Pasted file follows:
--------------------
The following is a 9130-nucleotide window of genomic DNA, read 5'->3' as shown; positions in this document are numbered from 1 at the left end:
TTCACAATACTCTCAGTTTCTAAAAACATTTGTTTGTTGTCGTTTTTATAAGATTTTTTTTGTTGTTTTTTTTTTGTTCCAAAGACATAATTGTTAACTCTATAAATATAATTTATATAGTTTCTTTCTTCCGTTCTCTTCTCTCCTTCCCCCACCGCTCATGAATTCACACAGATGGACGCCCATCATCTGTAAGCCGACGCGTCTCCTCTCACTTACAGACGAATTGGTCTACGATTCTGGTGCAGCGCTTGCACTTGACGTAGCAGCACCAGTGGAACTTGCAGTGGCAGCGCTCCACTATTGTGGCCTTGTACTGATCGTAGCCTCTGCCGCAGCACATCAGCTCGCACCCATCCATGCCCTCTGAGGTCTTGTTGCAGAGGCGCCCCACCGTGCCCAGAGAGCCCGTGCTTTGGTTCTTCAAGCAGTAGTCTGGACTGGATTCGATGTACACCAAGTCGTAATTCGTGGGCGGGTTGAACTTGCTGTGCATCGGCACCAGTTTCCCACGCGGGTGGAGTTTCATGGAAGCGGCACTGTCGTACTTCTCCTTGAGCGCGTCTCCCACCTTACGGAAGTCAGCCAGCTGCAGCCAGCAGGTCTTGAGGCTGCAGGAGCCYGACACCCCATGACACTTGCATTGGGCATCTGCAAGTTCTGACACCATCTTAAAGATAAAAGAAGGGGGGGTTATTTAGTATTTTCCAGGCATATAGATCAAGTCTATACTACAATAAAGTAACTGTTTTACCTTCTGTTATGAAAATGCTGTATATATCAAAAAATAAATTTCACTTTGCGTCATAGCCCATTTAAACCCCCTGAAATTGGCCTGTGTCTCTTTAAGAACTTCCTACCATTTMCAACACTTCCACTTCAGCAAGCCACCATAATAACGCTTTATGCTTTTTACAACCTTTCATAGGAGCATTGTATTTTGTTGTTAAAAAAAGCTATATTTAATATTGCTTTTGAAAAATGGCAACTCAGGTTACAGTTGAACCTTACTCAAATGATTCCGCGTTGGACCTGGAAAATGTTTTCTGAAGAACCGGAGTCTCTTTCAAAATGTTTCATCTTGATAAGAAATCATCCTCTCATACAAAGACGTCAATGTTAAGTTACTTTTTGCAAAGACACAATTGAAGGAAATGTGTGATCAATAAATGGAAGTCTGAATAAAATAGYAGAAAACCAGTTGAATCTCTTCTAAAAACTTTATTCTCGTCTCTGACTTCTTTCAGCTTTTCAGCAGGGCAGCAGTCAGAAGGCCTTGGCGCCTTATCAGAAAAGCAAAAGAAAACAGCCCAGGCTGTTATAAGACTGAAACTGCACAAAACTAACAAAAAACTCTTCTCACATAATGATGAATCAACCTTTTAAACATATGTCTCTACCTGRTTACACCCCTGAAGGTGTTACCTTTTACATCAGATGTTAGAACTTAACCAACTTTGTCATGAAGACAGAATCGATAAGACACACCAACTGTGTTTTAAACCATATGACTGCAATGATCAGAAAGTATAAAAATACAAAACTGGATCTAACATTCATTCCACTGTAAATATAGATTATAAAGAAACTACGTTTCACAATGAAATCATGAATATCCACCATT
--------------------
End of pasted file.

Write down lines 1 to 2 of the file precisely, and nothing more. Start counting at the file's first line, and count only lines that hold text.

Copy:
The following is a 9130-nucleotide window of genomic DNA, read 5'->3' as shown; positions in this document are numbered from 1 at the left end:
TTCACAATACTCTCAGTTTCTAAAAACATTTGTTTGTTGTCGTTTTTATAAGATTTTTTTTGTTGTTTTTTTTTTGTTCCAAAGACATAATTGTTAACTCTATAAATATAATTTATATAGTTTCTTTCTTCCGTTCTCTTCTCTCCTTCCCCCACCGCTCATGAATTCACACAGATGGACGCCCATCATCTGTAAGCCGACGCGTCTCCTCTCACTTACAGACGAATTGGTCTACGATTCTGGTGCAGCGCTTGCACTTGACGTAGCAGCACCAGTGGAACTTGCAGTGGCAGCGCTCCACTATTGTGGCCTTGTACTGATCGTAGCCTCTGCCGCAGCACATCAGCTCGCACCCATCCATGCCCTCTGAGGTCTTGTTGCAGAGGCGCCCCACCGTGCCCAGAGAGCCCGTGCTTTGGTTCTTCAAGCAGTAGTCTGGACTGGATTCGATGTACACCAAGTCGTAATTCGTGGGCGGGTTGAACTTGCTGTGCATCGGCACCAGTTTCCCACGCGGGTGGAGTTTCATGGAAGCGGCACTGTCGTACTTCTCCTTGAGCGCGTCTCCCACCTTACGGAAGTCAGCCAGCTGCAGCCAGCAGGTCTTGAGGCTGCAGGAGCCYGACACCCCATGACACTTGCATTGGGCATCTGCAAGTTCTGACACCATCTTAAAGATAAAAGAAGGGGGGGTTATTTAGTATTTTCCAGGCATATAGATCAAGTCTATACTACAATAAAGTAACTGTTTTACCTTCTGTTATGAAAATGCTGTATATATCAAAAAATAAATTTCACTTTGCGTCATAGCCCATTTAAACCCCCTGAAATTGGCCTGTGTCTCTTTAAGAACTTCCTACCATTTMCAACACTTCCACTTCAGCAAGCCACCATAATAACGCTTTATGCTTTTTACAACCTTTCATAGGAGCATTGTATTTTGTTGTTAAAAAAAGCTATATTTAATATTGCTTTTGAAAAATGGCAACTCAGGTTACAGTTGAACCTTACTCAAATGATTCCGCGTTGGACCTGGAAAATGTTTTCTGAAGAACCGGAGTCTCTTTCAAAATGTTTCATCTTGATAAGAAATCATCCTCTCATACAAAGACGTCAATGTTAAGTTACTTTTTGCAAAGACACAATTGAAGGAAATGTGTGATCAATAAATGGAAGTCTGAATAAAATAGYAGAAAACCAGTTGAATCTCTTCTAAAAACTTTATTCTCGTCTCTGACTTCTTTCAGCTTTTCAGCAGGGCAGCAGTCAGAAGGCCTTGGCGCCTTATCAGAAAAGCAAAAGAAAACAGCCCAGGCTGTTATAAGACTGAAACTGCACAAAACTAACAAAAAACTCTTCTCACATAATGATGAATCAACCTTTTAAACATATGTCTCTACCTGRTTACACCCCTGAAGGTGTTACCTTTTACATCAGATGTTAGAACTTAACCAACTTTGTCATGAAGACAGAATCGATAAGACACACCAACTGTGTTTTAAACCATATGACTGCAATGATCAGAAAGTATAAAAATACAAAACTGGATCTAACATTCATTCCACTGTAAATATAGATTATAAAGAAACTACGTTTCACAATGAAATCATGAATATCCACCATT